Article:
A Waiver of Grounds of Inadmissibility is an application presented to an embassy officer together with an application to request entry into the US or to adjust status within the US, where the applicant is currently deemed ineligible on one or more grounds.
The most common grounds for inadmissibility are prior history of criminal activity and prior periods of unlawful presence in the US potentially subjecting applicants to a 3 year bar (if overstay was a minimum of six months) or a 10 year bar (if overstay was one year or more) from entering the US.
Applications for waivers of ineligibility are known for being complex and time-consuming. Extensive evidence must be compiled and the applicant and the application will be subject to a high degree of scrutiny by the US immigration authorities. Adjudication can take around 12 months.
This makes it imperative to seek professional guidance through the waiver application process.
With exceptional knowledge and insight into US visa and immigration rules, NNU Immigration advise non-US nationals on criminal waiver applications.
Whether you are applying for a visa to enter the US or for permission to remain in the country, we can help. As dedicated US immigration attorneys, we undertake a detailed analysis of each case to determine the factual basis of your inadmissibility, the potential availability of a waiver of ineligibility and the likelihood of making a successful waiver application.
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For advice on any aspect of a US visa application, contact our US immigration attorneys.
For advice on any aspect of the waiver of inadmissibility application process, contact our US immigration attorneys.
There are six basic criminal grounds for inadmissibility:
For crimes involving ‘moral turpitude’ there is no statutory definition, but typically involve elements of fraud, larceny, or attempt to harm persons or things. These crimes can be classified into three general categories:
Except for individuals with inadmissibility findings related to security and other narrow areas, most other individuals barred from the United States can usually apply for a nonimmigrant waiver of inadmissibility at a US Embassy.
However, not all visa categories can apply for all the inadmissibility categories, so it will be important to take advice on your specific circumstances.
To apply for a criminal waiver of inadmissibility, you must present a thoroughly prepared waiver application together with your nonimmigrant visa application and visa application fee. If the embassy officer determines, after careful questioning, that you should be granted a waiver, the officer makes a recommendation to the Customs and Border Protection Admissibility Review Office (ARO) in the United States. This agency will make a final determination.
Form I-601 is used to apply for a waiver of inadmissibility if you are seeking permission to enter the US or are seeking to adjust your status (such as applying for a Green Card).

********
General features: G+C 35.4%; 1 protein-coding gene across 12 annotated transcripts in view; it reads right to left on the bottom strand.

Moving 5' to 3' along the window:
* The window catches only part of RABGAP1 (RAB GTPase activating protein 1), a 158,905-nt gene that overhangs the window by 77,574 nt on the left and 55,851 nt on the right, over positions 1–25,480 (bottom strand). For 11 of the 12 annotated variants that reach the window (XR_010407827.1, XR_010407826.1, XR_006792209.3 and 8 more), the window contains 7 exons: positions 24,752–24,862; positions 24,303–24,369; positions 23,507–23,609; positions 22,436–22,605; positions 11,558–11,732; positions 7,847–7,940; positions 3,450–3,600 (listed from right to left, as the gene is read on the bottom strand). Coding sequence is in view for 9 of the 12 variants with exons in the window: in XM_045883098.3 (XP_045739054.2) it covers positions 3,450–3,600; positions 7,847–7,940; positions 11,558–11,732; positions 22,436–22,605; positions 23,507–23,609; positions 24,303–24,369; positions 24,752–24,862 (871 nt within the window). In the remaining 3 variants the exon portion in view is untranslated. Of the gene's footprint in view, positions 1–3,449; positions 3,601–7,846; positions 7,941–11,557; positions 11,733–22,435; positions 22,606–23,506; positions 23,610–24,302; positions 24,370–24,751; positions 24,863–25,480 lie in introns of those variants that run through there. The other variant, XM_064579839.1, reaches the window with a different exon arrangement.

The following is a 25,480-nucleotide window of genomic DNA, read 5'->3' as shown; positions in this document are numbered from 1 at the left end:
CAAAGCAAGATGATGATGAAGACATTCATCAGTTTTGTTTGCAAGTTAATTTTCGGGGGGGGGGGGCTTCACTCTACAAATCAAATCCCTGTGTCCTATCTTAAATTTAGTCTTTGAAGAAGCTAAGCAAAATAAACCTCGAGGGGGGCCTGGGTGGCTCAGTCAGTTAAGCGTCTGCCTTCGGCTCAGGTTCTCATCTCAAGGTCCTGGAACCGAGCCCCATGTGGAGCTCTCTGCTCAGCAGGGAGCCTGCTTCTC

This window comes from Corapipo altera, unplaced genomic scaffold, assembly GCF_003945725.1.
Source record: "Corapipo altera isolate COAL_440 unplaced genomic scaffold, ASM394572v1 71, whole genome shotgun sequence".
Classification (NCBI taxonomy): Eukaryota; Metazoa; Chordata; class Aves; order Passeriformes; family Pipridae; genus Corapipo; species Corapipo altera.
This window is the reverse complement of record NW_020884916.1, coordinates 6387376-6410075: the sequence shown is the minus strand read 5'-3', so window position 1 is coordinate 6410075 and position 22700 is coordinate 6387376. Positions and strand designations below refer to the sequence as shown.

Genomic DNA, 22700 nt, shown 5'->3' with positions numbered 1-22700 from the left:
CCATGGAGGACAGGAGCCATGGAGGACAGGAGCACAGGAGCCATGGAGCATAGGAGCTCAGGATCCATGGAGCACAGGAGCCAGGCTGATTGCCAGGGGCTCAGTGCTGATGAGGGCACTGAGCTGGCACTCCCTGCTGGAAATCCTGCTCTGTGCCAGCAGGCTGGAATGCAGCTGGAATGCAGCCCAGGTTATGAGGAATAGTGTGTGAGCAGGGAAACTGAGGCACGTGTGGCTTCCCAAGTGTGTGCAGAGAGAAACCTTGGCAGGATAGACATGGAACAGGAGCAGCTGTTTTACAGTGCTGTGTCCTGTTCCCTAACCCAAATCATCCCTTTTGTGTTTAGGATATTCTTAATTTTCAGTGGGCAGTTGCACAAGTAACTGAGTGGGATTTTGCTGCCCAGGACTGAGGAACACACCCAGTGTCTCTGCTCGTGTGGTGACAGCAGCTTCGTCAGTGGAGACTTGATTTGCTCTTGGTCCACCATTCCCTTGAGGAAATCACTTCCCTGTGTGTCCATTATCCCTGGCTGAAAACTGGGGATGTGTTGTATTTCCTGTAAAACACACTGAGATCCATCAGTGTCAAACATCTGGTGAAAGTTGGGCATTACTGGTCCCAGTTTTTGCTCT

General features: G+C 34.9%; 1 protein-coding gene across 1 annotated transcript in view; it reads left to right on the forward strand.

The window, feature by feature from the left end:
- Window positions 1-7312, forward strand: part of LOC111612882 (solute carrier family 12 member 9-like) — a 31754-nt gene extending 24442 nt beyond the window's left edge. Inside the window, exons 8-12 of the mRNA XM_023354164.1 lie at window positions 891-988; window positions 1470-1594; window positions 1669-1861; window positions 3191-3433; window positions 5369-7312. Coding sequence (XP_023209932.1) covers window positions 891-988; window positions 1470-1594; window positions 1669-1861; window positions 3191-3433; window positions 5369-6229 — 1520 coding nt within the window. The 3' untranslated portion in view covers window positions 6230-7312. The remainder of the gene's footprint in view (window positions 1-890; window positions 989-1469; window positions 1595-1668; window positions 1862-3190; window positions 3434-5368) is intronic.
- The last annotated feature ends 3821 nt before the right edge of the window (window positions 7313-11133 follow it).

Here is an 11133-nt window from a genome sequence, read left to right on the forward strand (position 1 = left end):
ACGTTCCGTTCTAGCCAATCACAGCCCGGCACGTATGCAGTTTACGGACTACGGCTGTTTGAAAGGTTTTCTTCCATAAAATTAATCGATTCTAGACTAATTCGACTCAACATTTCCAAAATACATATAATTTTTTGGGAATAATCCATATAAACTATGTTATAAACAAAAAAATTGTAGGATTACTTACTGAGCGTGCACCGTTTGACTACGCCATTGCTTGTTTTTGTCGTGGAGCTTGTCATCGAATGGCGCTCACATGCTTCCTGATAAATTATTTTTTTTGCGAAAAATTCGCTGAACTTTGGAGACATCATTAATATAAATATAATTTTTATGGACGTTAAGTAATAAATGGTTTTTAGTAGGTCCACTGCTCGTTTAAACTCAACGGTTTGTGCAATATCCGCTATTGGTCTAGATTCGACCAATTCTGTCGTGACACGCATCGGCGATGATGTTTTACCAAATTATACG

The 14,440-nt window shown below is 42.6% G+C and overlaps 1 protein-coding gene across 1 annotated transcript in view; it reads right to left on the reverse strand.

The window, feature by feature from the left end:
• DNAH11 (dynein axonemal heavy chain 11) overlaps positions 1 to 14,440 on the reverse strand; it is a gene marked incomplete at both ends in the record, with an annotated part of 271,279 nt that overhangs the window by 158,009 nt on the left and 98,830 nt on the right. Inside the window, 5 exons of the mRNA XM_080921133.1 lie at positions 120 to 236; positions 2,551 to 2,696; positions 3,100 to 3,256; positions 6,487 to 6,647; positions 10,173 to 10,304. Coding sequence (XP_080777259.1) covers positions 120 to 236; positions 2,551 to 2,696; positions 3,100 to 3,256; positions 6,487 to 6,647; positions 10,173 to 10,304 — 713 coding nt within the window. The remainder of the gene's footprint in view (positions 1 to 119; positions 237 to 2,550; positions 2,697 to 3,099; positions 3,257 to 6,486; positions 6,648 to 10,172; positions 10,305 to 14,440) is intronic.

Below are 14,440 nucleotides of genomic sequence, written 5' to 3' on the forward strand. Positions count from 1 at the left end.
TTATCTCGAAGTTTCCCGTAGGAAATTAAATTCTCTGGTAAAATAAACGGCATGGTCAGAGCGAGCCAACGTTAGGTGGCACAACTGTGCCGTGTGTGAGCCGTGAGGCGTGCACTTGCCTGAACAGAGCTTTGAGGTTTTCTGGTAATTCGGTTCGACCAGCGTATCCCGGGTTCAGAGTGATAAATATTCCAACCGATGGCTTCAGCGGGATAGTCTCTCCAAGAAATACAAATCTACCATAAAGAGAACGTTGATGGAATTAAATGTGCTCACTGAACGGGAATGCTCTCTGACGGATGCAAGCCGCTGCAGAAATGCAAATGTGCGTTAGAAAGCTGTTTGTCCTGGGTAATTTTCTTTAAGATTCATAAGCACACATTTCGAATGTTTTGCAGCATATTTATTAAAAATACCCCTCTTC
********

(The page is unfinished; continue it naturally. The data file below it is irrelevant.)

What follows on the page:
Form I-601A is for individuals who are in the US without lawful status who have immediate relatives who are US citizens or Green Card holders. The waiver application has the specific purpose of waiving the time you are banned from re-entering the US as a result of your unlawful status and presence in the country.
The following factors are considered in granting a nonimmigrant waiver:
This type of behaviour cannot be predicted and is entirely discretionary. If unnecessary delays when entering the United States continue to occur even after a visa has been approved by the State Department then you will want to consider whether to file a complaint through the DHS Traveller Redress Inquiry Program (TRIP).
Factors to consider when building your waiver application include evidence of good moral character, such as community involvement and standing, and positive reasons and consquences as to why a waiver should be granted. If the waiver relies on a qualifying relative, you may be able to show that refusing admission would result in extreme hardship for your relative, which could cover medical, financial, emotional or parental issues.
The applicant is obligated to provide full disclosure to the authorities of any factors which may render them inadmissible, such as criminal convictions and immigration violations. You may also be required to provide further information or documents relating to the inadmissibility grounds. Failure to disclose or misrepresenting information in itself can provide grounds for inadmissibility.
A DHS TRIP submission can be made if you are facing the following issues:
If you have questions regarding the need for a waiver of inadmissibility or a DHS TRIP submission please contact us for a comprehensive review of your circumstances and a detailed discussion about strategy, procedures, timing and costs.